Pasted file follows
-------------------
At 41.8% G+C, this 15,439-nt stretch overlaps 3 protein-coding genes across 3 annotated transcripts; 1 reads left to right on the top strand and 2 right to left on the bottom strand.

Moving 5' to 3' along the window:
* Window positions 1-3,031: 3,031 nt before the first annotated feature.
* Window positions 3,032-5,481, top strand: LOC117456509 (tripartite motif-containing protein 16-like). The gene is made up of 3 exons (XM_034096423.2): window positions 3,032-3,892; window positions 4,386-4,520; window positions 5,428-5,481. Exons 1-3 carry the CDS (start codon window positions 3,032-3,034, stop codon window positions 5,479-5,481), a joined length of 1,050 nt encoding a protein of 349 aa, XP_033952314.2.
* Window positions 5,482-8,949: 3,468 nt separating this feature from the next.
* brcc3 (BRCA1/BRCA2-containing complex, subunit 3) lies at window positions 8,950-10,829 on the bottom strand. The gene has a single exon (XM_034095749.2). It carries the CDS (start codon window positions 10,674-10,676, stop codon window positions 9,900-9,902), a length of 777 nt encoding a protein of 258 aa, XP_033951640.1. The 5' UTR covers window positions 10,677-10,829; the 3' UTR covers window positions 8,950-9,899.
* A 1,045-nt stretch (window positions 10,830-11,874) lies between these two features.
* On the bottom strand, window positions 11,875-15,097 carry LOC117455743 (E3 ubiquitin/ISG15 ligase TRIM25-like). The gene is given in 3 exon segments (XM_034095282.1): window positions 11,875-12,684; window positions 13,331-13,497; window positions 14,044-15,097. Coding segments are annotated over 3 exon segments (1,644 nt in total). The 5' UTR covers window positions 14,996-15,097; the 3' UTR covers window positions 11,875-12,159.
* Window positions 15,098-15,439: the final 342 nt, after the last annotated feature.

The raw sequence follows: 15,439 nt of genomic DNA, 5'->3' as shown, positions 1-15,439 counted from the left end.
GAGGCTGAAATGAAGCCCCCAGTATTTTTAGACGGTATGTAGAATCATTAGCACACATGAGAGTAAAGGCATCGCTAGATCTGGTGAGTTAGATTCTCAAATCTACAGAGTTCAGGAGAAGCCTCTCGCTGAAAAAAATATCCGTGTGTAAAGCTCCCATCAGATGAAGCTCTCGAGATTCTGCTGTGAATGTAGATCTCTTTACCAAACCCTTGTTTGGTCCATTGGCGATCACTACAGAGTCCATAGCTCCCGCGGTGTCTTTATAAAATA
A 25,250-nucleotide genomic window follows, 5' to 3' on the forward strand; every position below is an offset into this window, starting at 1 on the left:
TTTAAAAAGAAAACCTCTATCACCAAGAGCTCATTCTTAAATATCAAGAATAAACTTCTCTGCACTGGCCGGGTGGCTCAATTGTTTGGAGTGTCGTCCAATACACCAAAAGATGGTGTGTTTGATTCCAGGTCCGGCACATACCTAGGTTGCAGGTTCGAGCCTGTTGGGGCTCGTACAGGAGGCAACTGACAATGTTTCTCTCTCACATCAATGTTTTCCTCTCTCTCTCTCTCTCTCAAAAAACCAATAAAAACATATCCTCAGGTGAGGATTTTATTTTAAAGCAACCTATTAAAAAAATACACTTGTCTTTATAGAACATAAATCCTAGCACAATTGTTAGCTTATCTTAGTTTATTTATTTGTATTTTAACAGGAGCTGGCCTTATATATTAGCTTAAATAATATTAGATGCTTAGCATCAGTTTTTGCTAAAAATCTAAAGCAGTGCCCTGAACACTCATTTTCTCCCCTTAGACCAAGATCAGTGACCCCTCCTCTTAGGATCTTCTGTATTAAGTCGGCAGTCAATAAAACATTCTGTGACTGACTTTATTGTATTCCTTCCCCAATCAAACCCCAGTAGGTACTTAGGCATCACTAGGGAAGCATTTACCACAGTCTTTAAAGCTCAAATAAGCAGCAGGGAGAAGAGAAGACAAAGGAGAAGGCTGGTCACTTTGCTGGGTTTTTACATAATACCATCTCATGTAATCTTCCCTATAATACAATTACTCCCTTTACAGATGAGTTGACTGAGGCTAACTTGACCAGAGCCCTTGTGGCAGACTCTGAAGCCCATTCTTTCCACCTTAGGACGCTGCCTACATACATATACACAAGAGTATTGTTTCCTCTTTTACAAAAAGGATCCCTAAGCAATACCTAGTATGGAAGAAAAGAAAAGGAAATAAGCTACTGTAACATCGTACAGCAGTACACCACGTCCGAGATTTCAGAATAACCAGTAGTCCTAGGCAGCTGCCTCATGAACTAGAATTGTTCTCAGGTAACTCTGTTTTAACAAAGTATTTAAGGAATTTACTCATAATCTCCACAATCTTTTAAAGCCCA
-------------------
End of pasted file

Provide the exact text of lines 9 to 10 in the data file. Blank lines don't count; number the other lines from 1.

* Window positions 15,098-15,439: the final 342 nt, after the last annotated feature.

The raw sequence follows: 15,439 nt of genomic DNA, 5'->3' as shown, positions 1-15,439 counted from the left end.